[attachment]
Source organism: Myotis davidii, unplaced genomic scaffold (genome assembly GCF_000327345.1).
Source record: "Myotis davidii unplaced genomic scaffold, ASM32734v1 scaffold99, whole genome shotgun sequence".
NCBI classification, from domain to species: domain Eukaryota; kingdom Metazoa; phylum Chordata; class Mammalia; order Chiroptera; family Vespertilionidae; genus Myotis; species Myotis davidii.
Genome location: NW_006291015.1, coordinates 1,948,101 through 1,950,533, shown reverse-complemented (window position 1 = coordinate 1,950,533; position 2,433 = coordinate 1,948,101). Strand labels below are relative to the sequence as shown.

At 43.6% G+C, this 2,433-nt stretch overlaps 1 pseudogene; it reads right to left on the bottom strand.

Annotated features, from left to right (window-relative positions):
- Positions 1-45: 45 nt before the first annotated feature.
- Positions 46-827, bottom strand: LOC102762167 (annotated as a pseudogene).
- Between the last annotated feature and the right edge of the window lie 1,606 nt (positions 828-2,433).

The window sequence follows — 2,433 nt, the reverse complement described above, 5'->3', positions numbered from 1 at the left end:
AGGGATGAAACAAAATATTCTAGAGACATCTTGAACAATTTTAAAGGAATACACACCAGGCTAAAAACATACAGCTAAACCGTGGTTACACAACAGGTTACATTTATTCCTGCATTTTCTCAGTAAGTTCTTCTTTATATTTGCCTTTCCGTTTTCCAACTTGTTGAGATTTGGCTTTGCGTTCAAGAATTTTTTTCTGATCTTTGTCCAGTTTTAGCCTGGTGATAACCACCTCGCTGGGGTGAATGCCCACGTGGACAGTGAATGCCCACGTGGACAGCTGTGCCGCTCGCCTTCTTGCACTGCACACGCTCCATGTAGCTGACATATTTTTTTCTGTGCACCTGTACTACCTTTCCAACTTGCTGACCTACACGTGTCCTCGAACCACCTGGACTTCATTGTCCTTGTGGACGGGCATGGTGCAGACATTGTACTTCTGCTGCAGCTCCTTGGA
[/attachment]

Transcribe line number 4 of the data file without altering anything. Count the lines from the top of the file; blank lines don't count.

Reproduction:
Genome location: NW_006291015.1, coordinates 1,948,101 through 1,950,533, shown reverse-complemented (window position 1 = coordinate 1,950,533; position 2,433 = coordinate 1,948,101). Strand labels below are relative to the sequence as shown.